Resistance Reading as an Act of Faith

 Resistance Reading

How do we make meaning out of scripture?  How do we listen for a Word of Wisdom in this ancient library of manuscripts we call the Bible? This week we transition from the book of James into a three week series drawing from the gospel of Mark and dive headfirst into a challenging passage served up by the revised common lectionary.  
 

Mark 10:2-16
Some Pharisees approached Jesus and, as a test, asked, “Is it permissible for husbands to divorce wives?’ In reply Jesus asked, “What command did Moses give?” They answered, “Moses permitted a husband to write a decree of divorce and to put her away.” But Jesus told them, “Moses wrote the commandment because of your hardness of heart. From the beginning of creation,
‘God made them male and female.
This is why one person leaves home
And cleaves to another,
And the two become one flesh.’
They are no longer two, but one flesh. What God has united, therefore, let no one divide.”
Back in the house again, the disciples questioned Jesus once more about this. He told them, “If a man divorces his wife and marries another, he commits adultery against her; and if a woman divorces her husband and marries another, she commits adultery.”
People were bringing their children to Jesus to have him touch them, but the disciples scolded them for this.
When Jesus saw this he was indignant and said to them, “Let the children come to me; do not stop them. It is to just such as these that the kindom of God belongs. The truth is, whoever doesn’t welcome the kindom of God as a little child won’t enter it.” And Jesus took the children in his arms and blessed them, laying his hands on them.
 
Let’s just be clear: this passage has the potential to be hurtful to people in our community. People who are separated, divorced, remarried, as well as to gay, lesbian, bisexual, and transgender persons in the congregation.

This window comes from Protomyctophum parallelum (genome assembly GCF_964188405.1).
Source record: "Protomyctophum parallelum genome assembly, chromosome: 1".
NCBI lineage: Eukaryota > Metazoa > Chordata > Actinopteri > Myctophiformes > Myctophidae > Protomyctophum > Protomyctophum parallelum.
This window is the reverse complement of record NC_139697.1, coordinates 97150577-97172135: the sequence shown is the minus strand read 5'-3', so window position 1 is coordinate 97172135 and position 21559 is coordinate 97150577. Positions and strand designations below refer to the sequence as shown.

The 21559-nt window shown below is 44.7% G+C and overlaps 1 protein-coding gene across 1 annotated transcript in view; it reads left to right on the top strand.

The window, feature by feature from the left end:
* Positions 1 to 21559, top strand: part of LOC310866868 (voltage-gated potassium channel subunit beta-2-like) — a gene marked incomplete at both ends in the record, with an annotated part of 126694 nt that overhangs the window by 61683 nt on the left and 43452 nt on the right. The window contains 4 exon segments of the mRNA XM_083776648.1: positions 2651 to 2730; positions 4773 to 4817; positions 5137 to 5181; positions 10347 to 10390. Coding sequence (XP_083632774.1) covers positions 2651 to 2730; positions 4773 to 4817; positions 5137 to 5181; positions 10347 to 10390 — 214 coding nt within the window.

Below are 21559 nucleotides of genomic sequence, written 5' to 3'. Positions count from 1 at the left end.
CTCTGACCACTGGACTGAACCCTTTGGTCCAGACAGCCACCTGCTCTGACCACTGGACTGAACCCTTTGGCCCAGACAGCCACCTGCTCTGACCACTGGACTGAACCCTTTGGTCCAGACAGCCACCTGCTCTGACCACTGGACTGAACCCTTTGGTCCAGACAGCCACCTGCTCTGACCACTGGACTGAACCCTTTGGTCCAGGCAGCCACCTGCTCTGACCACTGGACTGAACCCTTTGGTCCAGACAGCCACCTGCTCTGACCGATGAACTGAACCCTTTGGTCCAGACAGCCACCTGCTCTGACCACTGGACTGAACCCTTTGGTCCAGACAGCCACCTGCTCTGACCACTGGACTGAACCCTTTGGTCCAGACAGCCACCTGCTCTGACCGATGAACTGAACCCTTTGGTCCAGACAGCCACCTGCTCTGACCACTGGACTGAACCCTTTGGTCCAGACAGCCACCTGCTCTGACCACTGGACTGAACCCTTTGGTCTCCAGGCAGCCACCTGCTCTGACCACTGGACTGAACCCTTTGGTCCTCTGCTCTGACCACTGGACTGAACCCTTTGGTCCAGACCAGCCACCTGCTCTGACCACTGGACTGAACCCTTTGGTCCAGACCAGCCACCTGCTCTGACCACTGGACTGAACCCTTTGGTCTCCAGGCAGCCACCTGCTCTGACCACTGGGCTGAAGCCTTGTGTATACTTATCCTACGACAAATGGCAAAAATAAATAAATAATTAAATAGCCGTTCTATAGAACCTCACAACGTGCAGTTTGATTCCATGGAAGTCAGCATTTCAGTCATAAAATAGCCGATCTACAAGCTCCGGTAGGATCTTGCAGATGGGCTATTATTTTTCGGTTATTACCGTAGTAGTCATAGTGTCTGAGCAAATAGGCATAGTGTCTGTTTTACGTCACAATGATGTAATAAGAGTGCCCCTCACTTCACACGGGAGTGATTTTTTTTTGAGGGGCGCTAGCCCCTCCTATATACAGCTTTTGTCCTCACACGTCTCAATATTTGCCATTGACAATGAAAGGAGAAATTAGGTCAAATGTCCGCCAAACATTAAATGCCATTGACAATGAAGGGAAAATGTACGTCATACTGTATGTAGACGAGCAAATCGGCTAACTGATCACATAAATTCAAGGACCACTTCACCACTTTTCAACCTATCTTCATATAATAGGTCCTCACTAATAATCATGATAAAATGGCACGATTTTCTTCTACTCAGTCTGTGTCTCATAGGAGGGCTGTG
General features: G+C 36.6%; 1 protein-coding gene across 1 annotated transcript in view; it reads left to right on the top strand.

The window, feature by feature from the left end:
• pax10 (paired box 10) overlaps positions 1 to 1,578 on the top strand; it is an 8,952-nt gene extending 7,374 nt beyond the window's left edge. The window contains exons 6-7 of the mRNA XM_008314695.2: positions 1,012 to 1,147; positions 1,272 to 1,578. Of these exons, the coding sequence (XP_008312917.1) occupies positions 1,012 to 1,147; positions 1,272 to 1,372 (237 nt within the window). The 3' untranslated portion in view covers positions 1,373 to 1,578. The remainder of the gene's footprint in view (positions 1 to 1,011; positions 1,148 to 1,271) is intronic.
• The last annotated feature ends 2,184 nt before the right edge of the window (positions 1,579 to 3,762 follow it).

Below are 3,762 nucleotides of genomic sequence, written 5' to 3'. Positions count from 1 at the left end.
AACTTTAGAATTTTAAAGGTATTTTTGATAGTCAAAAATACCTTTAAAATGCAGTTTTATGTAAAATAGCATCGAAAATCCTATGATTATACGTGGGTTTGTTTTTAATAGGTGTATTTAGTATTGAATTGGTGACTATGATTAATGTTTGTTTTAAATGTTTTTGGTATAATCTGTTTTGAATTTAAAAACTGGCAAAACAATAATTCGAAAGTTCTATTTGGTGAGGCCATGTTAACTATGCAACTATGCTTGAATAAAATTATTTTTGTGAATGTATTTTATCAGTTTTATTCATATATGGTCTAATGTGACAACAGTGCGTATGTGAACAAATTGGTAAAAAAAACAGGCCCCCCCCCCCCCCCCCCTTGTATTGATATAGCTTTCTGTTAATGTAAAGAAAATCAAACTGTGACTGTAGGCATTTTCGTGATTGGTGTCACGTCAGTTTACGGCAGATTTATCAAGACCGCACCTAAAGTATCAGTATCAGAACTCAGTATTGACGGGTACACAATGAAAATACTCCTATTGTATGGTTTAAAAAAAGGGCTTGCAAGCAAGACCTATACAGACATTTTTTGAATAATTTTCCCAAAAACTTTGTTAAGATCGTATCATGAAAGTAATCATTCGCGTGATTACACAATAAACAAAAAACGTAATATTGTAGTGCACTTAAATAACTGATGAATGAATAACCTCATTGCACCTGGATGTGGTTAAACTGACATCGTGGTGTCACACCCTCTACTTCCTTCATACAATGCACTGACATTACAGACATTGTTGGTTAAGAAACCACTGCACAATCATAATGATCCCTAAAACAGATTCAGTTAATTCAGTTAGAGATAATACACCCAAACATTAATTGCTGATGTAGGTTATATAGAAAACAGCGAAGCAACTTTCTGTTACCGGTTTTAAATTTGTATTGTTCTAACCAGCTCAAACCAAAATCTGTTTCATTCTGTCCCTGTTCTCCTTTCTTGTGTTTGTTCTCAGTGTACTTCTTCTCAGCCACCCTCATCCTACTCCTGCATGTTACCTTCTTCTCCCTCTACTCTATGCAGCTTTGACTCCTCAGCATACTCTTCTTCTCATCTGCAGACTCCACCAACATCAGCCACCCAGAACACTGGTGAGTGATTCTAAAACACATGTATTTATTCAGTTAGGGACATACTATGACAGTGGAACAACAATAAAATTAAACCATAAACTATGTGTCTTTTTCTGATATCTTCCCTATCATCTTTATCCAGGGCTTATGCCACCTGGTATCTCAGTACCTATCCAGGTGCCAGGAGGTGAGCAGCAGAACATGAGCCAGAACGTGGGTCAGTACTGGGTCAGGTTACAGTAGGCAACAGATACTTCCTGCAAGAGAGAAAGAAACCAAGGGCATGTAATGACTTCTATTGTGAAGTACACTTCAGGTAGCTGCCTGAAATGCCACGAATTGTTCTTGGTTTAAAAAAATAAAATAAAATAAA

So what do we do with passages of scripture that are hard? Part of the beauty and challenge of our entering into a relationship with the lectionary is an opportunity to reflect thoughtfully on passages we would normally avoid.
This week I would like to suggest the strategy of ‘resistance reading’ as one means of approaching this and other difficult texts. This approach takes seriously the role of the reader in determining the meaning of the text.  A text does not come to us wearing its meaning, like a campaign button, on its lapel. Rather we co-create meaning in the act of taking our lives and questions to scripture.
In addition, there are moments in our lives where it can be a faithful act to read with resistance, rather than assent. Some of the noblest moments in Jewish and Christian history are moments of resistance to officially approved oppression, injustice or traditions gone sterile. Resistance reading is practiced therefor by all kinds of people struggling for new relevance for their old traditions.
So let us turn to Mark with these eyes in the coming weeks and invite a ripening of our approach to scripture. And pray for the Holy Spirit, bearer of Wisdom, to show up in our conversations and to show us the Way.
 
Community Dinner tonight at 6:30 at Michael and Donovan’s. There will be fried fish, sausage, hominy, portabella mushrooms and asparagus.  We could use dessert, drinks and salad. 108 S. Briscoe Blvd, Dallas, TX 75211.  Call 214. 233-4605 if need directions or more info. 
peace,
Courtney
“Show by your good life that your works are done with gentleness born of wisdom.” (James 3:13)

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